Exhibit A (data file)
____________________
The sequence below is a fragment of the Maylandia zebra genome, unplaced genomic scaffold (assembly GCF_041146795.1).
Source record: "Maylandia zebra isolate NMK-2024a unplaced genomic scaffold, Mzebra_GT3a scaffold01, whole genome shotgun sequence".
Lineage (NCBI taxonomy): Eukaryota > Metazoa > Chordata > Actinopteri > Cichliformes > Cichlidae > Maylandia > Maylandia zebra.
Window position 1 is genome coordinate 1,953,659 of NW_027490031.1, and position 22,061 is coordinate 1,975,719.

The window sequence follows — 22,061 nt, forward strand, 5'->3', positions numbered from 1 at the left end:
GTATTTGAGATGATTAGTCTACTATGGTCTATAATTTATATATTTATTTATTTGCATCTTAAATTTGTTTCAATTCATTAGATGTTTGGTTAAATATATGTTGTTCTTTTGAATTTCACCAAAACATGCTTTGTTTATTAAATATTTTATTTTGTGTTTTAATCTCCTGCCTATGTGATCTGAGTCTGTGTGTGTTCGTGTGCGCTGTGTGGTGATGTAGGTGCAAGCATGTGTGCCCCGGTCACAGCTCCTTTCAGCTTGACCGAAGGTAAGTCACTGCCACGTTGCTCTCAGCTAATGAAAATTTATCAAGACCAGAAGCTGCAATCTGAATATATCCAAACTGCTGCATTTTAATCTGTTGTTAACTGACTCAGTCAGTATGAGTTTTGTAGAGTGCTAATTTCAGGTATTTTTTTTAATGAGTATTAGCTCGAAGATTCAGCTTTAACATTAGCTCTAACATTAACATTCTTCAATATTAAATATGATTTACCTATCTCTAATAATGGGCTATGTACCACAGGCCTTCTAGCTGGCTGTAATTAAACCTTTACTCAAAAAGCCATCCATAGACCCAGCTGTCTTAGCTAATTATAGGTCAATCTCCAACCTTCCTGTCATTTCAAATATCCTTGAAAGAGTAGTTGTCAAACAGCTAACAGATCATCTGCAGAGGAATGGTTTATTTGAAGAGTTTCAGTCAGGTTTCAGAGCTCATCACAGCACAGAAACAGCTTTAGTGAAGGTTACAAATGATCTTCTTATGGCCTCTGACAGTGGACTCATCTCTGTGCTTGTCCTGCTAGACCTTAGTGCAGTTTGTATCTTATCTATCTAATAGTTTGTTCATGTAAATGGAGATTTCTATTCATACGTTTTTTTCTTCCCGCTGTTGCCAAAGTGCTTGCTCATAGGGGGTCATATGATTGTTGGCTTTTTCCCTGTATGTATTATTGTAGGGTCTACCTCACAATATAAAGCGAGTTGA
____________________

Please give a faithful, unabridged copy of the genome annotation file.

The sequence below is a fragment of the Maylandia zebra genome, unplaced genomic scaffold (assembly GCF_041146795.1).
Source record: "Maylandia zebra isolate NMK-2024a unplaced genomic scaffold, Mzebra_GT3a scaffold01, whole genome shotgun sequence".
Lineage (NCBI taxonomy): Eukaryota > Metazoa > Chordata > Actinopteri > Cichliformes > Cichlidae > Maylandia > Maylandia zebra.
Window position 1 is genome coordinate 1,953,659 of NW_027490031.1, and position 22,061 is coordinate 1,975,719.

The window sequence follows — 22,061 nt, forward strand, 5'->3', positions numbered from 1 at the left end:
GTATTTGAGATGATTAGTCTACTATGGTCTATAATTTATATATTTATTTATTTGCATCTTAAATTTGTTTCAATTCATTAGATGTTTGGTTAAATATATGTTGTTCTTTTGAATTTCACCAAAACATGCTTTGTTTATTAAATATTTTATTTTGTGTTTTAATCTCCTGCCTATGTGATCTGAGTCTGTGTGTGTTCGTGTGCGCTGTGTGGTGATGTAGGTGCAAGCATGTGTGCCCCGGTCACAGCTCCTTTCAGCTTGACCGAAGGTAAGTCACTGCCACGTTGCTCTCAGCTAATGAAAATTTATCAAGACCAGAAGCTGCAATCTGAATATATCCAAACTGCTGCATTTTAATCTGTTGTTAACTGACTCAGTCAGTATGAGTTTTGTAGAGTGCTAATTTCAGGTATTTTTTTTAATGAGTATTAGCTCGAAGATTCAGCTTTAACATTAGCTCTAACATTAACATTCTTCAATATTAAATATGATTTACCTATCTCTAATAATGGGCTATGTACCACAGGCCTTCTAGCTGGCTGTAATTAAACCTTTACTCAAAAAGCCATCCATAGACCCAGCTGTCTTAGCTAATTATAGGTCAATCTCCAACCTTCCTGTCATTTCAAATATCCTTGAAAGAGTAGTTGTCAAACAGCTAACAGATCATCTGCAGAGGAATGGTTTATTTGAAGAGTTTCAGTCAGGTTTCAGAGCTCATCACAGCACAGAAACAGCTTTAGTGAAGGTTACAAATGATCTTCTTATGGCCTCTGACAGTGGACTCATCTCTGTGCTTGTCCTGCTAGACCTTAGTGCAGTTTGTATCTTATCTATCTAATAGTTTGTTCATGTAAATGGAGATTTCTATTCATACGTTTTTTTCTTCCCGCTGTTGCCAAAGTGCTTGCTCATAGGGGGTCATATGATTGTTGGCTTTTTCCCTGTATGTATTATTGTAGGGTCTACCTCACAATATAAAGCGAGTTGA